Thought-provoking seminars have been in the news recently and the latest event provided further food for thought at the Traditional Irish Horse Association’s ‘thinktank’ last Sunday. Over 40 breeders and individuals were invited to discuss both the current state and way forward for traditional breeding in morning sessions at the Newpark Hotel in Kilkenny before the groups later gathered for the main workshop.
TIHA chairman Hugh Leonard, who organised the event, said one of the seminar’s main tasks was to discover the optimum number of foals needed for the market and how to support breeders who choose traditional bloodlines in a wide-open sporthorse market.
The proactive chairman also revealed that champion racehorse trainer Jim Bolger will renew his sponsorship towards this year’s TIHA Festival.
“We have to be careful about how we talk about ourselves” advised William Micklem who, during his presentation, pointed out how Dutch newspapers had picked up on comments made at a recent seminar by Billy Twomey about young Irish horses being rushed. “Our continental rivals make hay of our problems” warned Micklem, who also noted that positive Irish news stories such as Mr Cruise Control and Master Imp topping British Eventing’s 2013 leading horse and sire rankings went unnoticed abroad.
Other brief presentations were made by TIHA committee members Chris Ryan and Kevin Noone. Scarteen master and huntsman Ryan said 75% of the horses entered in their inaugural Show and Go showcase for proven hunters were subsequently sold. Noone, who organised the association’s fund-raising stallion auction, thanked the owners for their generosity in providing nominations.
Also present was the Horse Sport Ireland chairman Pat Wall who felt that maintaining the status quo rather than pushing initiatives forward was a “bit frustrating” during the first year in his new role and that it had taken 12 months to secure a meeting with the Minister for Agriculture, Simon Coveney. Emphasising the need for the sport horse industry to present a coherent plan for Department funding, he also believed there had been too much in-fighting between Irish societies, individuals and organisations in recent times, which added to the perception in some quarters that the sport horse sector was a dysfunctional one.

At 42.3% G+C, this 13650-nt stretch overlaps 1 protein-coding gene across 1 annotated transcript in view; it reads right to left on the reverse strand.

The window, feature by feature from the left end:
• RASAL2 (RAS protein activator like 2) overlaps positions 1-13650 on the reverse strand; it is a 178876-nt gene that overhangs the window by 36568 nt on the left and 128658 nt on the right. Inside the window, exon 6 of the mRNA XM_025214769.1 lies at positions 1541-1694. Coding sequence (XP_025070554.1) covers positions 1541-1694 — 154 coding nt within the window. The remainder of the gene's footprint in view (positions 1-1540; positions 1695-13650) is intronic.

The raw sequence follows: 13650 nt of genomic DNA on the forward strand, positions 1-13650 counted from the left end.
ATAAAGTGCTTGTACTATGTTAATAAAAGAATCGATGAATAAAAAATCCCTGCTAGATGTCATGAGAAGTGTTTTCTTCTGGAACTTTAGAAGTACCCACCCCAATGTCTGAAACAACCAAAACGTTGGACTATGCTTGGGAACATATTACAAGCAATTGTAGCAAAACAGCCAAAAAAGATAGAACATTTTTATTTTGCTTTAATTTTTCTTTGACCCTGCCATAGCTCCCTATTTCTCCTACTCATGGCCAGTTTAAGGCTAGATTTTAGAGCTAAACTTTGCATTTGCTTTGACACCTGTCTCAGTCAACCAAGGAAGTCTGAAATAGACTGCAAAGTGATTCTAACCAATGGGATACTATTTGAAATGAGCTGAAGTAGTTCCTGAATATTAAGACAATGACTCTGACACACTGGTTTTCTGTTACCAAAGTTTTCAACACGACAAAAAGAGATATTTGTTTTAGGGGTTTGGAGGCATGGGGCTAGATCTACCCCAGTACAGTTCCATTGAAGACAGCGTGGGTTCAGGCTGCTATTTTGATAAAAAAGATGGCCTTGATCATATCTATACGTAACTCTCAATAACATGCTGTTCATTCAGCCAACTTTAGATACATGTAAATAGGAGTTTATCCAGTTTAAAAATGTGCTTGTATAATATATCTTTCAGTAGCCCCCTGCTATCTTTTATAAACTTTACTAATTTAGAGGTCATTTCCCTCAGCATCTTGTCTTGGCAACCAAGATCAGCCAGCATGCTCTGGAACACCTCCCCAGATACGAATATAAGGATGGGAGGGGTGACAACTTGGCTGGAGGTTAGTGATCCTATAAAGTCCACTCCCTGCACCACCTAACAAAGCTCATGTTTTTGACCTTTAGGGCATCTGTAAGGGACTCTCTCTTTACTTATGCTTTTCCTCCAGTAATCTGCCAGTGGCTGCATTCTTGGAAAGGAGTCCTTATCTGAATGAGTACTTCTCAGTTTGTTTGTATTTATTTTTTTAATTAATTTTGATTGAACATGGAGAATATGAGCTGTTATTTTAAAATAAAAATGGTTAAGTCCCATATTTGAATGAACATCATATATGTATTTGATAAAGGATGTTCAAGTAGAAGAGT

Nor did he mince his words on indiscriminate breeding as he noted that 51% of horses held white passports and queried the advisability of breeding from such stock whose pedigrees were not worth recording.
The horse welfare issue was another well-visited topic with breeders advised to have a humane exit strategy for their stock, although the possibility of regulations being relaxed for factory horses with incorrect paperwork was felt to be slight.
The overall consensus afterwards was that traditional breeders were encouraged by progress made to date by the association, including the identification of traditional breeding in passports and future projects in the pipeline, such as a five-star grading scheme for traditional fillies. And there was little negative material to be seized on, for as Pat Wall remarked “We can’t promote Irish breeding by denigrating foreign horses”.
Susan Finnerty, Irish Farmer's Journal, 23rd January 2014
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